Music to My Ears: Conventional Tools for Contemporary Poets

There’s a curmudgeonly passage in a bestselling fantasy novel that reads: “Poetry is a song without music. A song without music is like a body without a soul.” Anyone who appreciates poetry knows that such an assertion could not be further from the truth. And yet some of today’s poets balk at the notion of employing conventional techniques such as rhyme and meter, dismissing them as dated or patriarchal. While most contemporary poetry is written in free verse, this doesn’t mean that contemporary poems don’t have the same properties found in the fixed forms of yesteryear. These devices include rhyme and various poetic devices such as syllabics and onomatopoeia, all of which amplify a poem’s rhythm and music. In this craft lab, participants will examine poems that employ conventional tools, but with enough variation and experimentation that they bring fresh music to poetry. Poems for discussion will include the works of such greats as Gwendolyn Brooks, Laura Kasischke, Sylvia Plath, Harryette Mullen and Brigit Pegeen Kelly. Participants will engage in writing exercises that inspire them to pay closer attention to word choice, syllable count, and sound, including poetic forms that are not widely known, such as the shadorma from Spain and the luc bat from Vietnam. The fact of the matter is that language is music because words make sound. The challenge for the poet is to collaborate with what language already offers, and to elevate its beauty, possibility and pleasure.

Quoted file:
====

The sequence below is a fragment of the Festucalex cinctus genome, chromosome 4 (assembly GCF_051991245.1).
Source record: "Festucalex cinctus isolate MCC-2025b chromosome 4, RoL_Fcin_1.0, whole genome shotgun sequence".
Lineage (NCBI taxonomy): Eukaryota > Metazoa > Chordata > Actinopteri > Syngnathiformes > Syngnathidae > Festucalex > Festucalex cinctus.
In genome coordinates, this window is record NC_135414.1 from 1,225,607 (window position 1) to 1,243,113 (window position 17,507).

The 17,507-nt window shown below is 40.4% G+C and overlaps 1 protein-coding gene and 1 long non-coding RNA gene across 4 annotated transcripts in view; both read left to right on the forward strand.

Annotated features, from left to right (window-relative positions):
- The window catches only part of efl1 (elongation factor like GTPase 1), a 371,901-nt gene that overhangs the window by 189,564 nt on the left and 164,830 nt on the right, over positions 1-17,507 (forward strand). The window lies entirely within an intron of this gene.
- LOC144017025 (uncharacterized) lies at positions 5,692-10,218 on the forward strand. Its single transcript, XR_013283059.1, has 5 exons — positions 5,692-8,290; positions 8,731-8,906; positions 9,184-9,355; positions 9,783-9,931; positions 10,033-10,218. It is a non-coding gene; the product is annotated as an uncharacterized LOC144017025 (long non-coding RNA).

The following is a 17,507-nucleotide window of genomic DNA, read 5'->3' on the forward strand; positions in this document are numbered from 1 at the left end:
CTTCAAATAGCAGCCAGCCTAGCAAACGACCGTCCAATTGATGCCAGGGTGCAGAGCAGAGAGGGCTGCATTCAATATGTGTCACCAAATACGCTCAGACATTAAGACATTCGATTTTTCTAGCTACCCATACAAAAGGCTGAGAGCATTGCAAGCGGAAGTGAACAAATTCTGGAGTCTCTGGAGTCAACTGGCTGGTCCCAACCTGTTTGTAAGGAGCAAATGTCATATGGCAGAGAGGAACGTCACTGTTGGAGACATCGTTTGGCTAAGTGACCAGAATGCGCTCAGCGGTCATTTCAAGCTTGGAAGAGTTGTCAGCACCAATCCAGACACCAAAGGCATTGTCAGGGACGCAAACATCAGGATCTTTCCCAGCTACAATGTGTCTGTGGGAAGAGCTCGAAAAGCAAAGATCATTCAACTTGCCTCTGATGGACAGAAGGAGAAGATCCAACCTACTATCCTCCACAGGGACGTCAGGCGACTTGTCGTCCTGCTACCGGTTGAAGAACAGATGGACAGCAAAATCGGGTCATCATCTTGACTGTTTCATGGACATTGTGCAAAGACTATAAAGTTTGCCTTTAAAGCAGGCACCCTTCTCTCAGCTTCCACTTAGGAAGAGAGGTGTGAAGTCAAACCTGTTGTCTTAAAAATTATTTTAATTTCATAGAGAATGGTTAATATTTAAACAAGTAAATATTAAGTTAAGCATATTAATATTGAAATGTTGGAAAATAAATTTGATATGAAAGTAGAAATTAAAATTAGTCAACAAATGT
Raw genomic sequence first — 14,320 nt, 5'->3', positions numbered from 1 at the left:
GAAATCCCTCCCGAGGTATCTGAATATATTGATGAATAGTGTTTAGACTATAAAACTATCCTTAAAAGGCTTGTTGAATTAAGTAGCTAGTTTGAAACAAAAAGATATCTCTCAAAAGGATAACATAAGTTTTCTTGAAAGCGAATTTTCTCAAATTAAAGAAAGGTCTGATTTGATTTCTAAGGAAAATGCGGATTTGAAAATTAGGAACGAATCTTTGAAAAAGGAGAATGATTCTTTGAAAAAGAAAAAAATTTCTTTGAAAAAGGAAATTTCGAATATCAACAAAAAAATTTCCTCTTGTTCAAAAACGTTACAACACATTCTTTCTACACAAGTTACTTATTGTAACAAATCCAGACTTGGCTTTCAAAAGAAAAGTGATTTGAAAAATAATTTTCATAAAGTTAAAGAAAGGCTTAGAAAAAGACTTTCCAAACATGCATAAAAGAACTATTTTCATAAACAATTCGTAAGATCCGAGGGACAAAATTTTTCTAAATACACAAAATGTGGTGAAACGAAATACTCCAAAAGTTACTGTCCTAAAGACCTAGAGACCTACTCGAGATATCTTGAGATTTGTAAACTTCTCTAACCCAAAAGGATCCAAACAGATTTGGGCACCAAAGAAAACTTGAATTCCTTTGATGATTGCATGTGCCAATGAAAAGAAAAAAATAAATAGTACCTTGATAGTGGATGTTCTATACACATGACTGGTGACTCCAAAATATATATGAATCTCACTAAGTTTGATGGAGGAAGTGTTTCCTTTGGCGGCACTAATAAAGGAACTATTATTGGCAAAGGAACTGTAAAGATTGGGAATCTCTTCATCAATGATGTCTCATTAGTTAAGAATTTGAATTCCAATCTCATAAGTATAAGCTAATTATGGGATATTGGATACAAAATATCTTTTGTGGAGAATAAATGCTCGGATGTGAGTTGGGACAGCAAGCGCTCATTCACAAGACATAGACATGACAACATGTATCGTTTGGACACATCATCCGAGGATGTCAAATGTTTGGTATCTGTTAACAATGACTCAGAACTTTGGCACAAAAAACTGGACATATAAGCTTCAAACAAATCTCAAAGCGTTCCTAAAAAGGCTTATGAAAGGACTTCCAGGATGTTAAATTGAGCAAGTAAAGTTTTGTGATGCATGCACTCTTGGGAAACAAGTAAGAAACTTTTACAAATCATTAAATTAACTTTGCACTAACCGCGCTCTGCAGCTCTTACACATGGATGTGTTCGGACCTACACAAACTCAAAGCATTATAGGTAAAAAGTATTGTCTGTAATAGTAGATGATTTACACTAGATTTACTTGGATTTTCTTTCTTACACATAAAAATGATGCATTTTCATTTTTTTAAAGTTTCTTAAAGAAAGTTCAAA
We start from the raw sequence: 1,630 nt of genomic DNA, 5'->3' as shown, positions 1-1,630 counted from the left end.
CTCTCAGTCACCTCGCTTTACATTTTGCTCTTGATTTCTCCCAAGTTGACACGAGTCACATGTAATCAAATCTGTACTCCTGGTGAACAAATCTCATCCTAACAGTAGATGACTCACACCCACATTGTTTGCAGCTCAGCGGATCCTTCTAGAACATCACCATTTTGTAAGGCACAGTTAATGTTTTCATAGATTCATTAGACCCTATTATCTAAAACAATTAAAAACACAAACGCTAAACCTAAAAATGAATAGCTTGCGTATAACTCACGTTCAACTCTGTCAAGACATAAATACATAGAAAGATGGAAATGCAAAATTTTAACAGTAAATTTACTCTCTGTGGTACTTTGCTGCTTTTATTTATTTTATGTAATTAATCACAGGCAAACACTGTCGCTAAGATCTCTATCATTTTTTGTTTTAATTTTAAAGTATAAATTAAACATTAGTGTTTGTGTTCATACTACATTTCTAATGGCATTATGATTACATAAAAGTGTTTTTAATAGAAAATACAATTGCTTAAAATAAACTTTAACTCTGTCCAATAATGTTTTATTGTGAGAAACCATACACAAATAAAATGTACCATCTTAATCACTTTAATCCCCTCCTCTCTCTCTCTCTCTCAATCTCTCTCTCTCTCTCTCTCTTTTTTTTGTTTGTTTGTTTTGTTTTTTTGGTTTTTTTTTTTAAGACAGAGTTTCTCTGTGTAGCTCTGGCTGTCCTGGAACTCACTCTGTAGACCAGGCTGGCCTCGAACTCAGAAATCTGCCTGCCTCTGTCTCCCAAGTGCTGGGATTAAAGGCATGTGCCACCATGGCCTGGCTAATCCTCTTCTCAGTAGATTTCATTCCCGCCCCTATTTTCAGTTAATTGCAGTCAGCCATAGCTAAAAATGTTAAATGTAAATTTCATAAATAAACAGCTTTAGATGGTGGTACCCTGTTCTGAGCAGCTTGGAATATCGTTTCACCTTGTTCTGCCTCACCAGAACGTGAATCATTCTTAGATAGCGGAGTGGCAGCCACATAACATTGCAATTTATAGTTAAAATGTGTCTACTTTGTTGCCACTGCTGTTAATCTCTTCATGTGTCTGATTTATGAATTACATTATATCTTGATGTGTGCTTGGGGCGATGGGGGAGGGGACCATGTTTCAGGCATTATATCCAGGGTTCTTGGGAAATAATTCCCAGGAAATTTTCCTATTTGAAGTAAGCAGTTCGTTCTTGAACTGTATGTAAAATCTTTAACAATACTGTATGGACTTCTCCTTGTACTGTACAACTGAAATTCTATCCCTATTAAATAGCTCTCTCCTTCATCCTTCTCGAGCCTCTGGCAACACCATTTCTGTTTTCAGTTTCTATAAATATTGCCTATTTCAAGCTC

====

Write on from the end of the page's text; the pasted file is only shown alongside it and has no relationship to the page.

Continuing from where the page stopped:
All participants will have access to a cloud recording of the craft lab for one month afterward.

Craft Lab Details


Rigoberto GonzalezRigoberto González lives in Newark, NJ, and is the author of eighteen books of poetry and prose. His awards include Lannan, Guggenheim, NEA, NYFA, and USA Rolón fellowships, the PEN/ Voelcker Award, the American Book Award from the Before Columbus Foundation, the Lenore Marshall Prize from the Academy of American Poets, and the Shelley Memorial Prize from the Poetry Society of America. A critic-at-large for the LA Times and contributing editor for Poets & Writers, he is the series editor for the Camino del Sol Latinx Literary Series at the University of Arizona Press. Currently, he’s distinguished professor of English and the director of the MFA program in creative writing at Rutgers-Newark, the State University of New Jersey.